State v. Reeves

Summarized by:

  • Court: Oregon Court of Appeals
  • Area(s) of Law: Appellate Procedure
  • Date Filed: 08-19-2015
  • Case #: A153520
  • Judge(s)/Court Below: Armstrong, P.J. for the Court; Nakamoto, J.; & Egan, J.
  • Full Text Opinion

The law of “case doctrine” states that when a ruling has been made in a particular case by an appellate court, while it may be overruled in other cases, it is binding upon both the inferior court in any further proceedings in the same litigation and upon the appellate court itself in any subsequent appeal.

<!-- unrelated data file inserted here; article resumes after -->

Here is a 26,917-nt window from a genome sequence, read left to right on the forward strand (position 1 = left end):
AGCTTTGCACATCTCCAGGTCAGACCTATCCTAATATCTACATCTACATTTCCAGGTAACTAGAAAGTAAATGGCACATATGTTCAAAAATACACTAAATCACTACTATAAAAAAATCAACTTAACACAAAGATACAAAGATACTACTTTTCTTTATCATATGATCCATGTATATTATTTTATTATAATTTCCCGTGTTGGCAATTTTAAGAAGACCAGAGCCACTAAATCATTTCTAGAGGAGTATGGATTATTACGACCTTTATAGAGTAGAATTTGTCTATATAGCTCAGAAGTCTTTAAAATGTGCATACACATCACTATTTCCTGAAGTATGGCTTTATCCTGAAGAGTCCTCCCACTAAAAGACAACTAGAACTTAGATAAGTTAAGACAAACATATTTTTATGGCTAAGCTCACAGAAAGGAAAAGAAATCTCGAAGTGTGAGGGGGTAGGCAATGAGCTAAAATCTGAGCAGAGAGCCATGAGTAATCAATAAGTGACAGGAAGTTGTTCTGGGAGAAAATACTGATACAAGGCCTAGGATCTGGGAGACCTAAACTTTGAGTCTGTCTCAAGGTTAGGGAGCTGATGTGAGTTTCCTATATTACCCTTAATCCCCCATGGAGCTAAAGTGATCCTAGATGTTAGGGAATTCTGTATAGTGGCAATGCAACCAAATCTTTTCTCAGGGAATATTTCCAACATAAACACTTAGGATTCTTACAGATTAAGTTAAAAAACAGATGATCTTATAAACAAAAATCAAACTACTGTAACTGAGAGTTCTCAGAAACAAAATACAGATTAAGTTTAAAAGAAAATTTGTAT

Defendant was charged with fifteen counts of first-degree encouraging child sexual abuse (ORS 163.684). The offense was committed when the defendant downloaded sexually explicit images of children to his computer. In a prior appeal, the defendant challenged the children’s status as “victims” of the crime. The appellate court remanded for resentencing and held that the children were victims within the meaning of the statute and the downloaded images constituted “the basis of the 15 counts on which the court rendered guilty verdicts.” Defendant now claims the court erred by not merging the fifteen separate counts into a single guilty conviction. Defendant claims that the court needed, and failed, to prove the identity of each child victim, the child’s birthdate, the date of the offense, and that the victim was living at the time of the offense. The Court in this appeal ruled under the law of “case doctrine,” which states that a ruling by a prior appellate court in a case must be followed by not only the lower court on remand but also by a future appellate court if a ruling in the particular case is again appealed. Because an appellate court had already ruled that there were fifteen victims, this Court necessarily agreed due to the law of case doctrine. Affirmed.

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